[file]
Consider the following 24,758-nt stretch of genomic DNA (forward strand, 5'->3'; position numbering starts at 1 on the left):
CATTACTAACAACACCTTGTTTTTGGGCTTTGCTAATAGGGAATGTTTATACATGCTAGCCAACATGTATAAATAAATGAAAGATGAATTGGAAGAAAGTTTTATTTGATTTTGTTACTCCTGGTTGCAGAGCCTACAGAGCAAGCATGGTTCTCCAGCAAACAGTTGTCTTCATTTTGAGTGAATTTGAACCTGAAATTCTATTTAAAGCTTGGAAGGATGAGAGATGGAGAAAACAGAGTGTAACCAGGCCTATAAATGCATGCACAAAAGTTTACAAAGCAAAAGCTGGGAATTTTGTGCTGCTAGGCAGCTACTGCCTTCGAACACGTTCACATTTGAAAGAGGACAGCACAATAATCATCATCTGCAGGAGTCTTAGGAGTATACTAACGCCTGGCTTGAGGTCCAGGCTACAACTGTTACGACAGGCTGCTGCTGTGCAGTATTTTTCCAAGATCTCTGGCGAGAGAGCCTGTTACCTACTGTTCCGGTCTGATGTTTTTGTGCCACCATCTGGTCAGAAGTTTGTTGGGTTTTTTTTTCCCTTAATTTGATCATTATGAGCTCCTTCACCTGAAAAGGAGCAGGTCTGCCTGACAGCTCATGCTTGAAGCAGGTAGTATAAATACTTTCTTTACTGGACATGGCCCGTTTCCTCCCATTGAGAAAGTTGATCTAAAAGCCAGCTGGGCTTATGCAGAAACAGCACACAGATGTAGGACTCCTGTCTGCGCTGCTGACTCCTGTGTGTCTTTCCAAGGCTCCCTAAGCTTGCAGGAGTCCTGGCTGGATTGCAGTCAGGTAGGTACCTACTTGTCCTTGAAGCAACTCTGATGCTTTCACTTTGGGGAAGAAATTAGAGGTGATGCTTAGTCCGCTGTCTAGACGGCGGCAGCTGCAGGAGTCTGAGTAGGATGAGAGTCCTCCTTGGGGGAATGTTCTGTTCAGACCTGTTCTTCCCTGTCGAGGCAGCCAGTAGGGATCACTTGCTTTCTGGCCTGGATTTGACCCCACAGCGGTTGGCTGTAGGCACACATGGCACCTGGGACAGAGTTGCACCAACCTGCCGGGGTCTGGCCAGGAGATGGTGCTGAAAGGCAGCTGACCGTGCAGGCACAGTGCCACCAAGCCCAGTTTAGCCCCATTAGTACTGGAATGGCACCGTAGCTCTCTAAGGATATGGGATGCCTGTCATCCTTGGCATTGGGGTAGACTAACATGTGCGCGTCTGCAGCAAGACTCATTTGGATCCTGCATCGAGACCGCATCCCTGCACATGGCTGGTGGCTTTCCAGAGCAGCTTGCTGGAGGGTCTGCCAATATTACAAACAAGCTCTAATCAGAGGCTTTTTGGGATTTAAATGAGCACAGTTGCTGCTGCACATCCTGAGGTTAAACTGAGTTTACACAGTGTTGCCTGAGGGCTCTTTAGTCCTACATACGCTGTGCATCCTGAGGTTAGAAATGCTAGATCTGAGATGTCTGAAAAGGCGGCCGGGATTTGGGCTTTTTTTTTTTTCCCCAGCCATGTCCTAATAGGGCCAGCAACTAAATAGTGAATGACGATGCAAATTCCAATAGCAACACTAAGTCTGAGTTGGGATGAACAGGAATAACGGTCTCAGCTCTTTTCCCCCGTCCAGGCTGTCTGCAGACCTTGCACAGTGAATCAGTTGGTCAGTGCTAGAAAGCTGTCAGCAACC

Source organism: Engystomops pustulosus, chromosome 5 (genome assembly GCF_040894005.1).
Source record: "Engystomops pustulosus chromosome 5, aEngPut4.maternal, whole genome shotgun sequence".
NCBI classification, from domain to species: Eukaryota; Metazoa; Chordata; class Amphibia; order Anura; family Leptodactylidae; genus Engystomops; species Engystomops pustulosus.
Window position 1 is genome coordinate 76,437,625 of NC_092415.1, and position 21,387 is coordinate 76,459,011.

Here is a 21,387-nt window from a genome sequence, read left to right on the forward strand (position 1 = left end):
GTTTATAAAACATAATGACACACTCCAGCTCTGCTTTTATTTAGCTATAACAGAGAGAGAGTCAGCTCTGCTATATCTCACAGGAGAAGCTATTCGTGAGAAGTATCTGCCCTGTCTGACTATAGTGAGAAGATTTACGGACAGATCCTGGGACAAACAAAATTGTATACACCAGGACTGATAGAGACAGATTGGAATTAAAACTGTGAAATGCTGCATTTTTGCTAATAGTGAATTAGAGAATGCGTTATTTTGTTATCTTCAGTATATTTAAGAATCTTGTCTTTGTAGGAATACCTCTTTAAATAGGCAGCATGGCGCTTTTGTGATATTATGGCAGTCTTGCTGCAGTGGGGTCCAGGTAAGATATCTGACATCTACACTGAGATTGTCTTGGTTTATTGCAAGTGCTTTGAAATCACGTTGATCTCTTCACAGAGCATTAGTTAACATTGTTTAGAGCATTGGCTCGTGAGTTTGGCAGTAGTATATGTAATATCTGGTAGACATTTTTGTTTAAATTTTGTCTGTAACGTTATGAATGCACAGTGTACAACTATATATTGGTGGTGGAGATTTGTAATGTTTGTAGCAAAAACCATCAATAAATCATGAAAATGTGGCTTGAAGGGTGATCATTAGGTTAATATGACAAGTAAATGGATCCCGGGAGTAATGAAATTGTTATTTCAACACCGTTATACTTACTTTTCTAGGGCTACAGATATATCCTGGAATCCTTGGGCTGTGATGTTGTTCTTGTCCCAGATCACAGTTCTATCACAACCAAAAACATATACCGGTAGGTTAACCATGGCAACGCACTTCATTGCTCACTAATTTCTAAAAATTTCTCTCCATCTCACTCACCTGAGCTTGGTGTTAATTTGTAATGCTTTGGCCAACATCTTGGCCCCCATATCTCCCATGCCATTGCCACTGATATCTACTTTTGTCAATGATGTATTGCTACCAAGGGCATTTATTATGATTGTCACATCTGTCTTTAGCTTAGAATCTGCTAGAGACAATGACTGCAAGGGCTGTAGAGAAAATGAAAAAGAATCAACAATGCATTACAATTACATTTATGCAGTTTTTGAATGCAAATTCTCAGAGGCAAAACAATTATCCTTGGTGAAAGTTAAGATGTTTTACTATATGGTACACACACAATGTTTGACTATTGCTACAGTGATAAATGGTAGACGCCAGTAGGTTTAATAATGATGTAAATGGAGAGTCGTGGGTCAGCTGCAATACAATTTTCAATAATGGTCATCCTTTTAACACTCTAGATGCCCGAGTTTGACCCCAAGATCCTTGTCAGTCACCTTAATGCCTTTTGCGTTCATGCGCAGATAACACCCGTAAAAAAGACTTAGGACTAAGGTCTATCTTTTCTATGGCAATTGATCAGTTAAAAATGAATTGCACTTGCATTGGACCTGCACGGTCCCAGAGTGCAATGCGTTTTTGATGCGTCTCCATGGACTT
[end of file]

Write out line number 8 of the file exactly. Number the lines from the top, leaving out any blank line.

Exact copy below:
GTTTATAAAACATAATGACACACTCCAGCTCTGCTTTTATTTAGCTATAACAGAGAGAGAGTCAGCTCTGCTATATCTCACAGGAGAAGCTATTCGTGAGAAGTATCTGCCCTGTCTGACTATAGTGAGAAGATTTACGGACAGATCCTGGGACAAACAAAATTGTATACACCAGGACTGATAGAGACAGATTGGAATTAAAACTGTGAAATGCTGCATTTTTGCTAATAGTGAATTAGAGAATGCGTTATTTTGTTATCTTCAGTATATTTAAGAATCTTGTCTTTGTAGGAATACCTCTTTAAATAGGCAGCATGGCGCTTTTGTGATATTATGGCAGTCTTGCTGCAGTGGGGTCCAGGTAAGATATCTGACATCTACACTGAGATTGTCTTGGTTTATTGCAAGTGCTTTGAAATCACGTTGATCTCTTCACAGAGCATTAGTTAACATTGTTTAGAGCATTGGCTCGTGAGTTTGGCAGTAGTATATGTAATATCTGGTAGACATTTTTGTTTAAATTTTGTCTGTAACGTTATGAATGCACAGTGTACAACTATATATTGGTGGTGGAGATTTGTAATGTTTGTAGCAAAAACCATCAATAAATCATGAAAATGTGGCTTGAAGGGTGATCATTAGGTTAATATGACAAGTAAATGGATCCCGGGAGTAATGAAATTGTTATTTCAACACCGTTATACTTACTTTTCTAGGGCTACAGATATATCCTGGAATCCTTGGGCTGTGATGTTGTTCTTGTCCCAGATCACAGTTCTATCACAACCAAAAACATATACCGGTAGGTTAACCATGGCAACGCACTTCATTGCTCACTAATTTCTAAAAATTTCTCTCCATCTCACTCACCTGAGCTTGGTGTTAATTTGTAATGCTTTGGCCAACATCTTGGCCCCCATATCTCCCATGCCATTGCCACTGATATCTACTTTTGTCAATGATGTATTGCTACCAAGGGCATTTATTATGATTGTCACATCTGTCTTTAGCTTAGAATCTGCTAGAGACAATGACTGCAAGGGCTGTAGAGAAAATGAAAAAGAATCAACAATGCATTACAATTACATTTATGCAGTTTTTGAATGCAAATTCTCAGAGGCAAAACAATTATCCTTGGTGAAAGTTAAGATGTTTTACTATATGGTACACACACAATGTTTGACTATTGCTACAGTGATAAATGGTAGACGCCAGTAGGTTTAATAATGATGTAAATGGAGAGTCGTGGGTCAGCTGCAATACAATTTTCAATAATGGTCATCCTTTTAACACTCTAGATGCCCGAGTTTGACCCCAAGATCCTTGTCAGTCACCTTAATGCCTTTTGCGTTCATGCGCAGATAACACCCGTAAAAAAGACTTAGGACTAAGGTCTATCTTTTCTATGGCAATTGATCAGTTAAAAATGAATTGCACTTGCATTGGACCTGCACGGTCCCAGAGTGCAATGCGTTTTTGATGCGTCTCCATGGACTT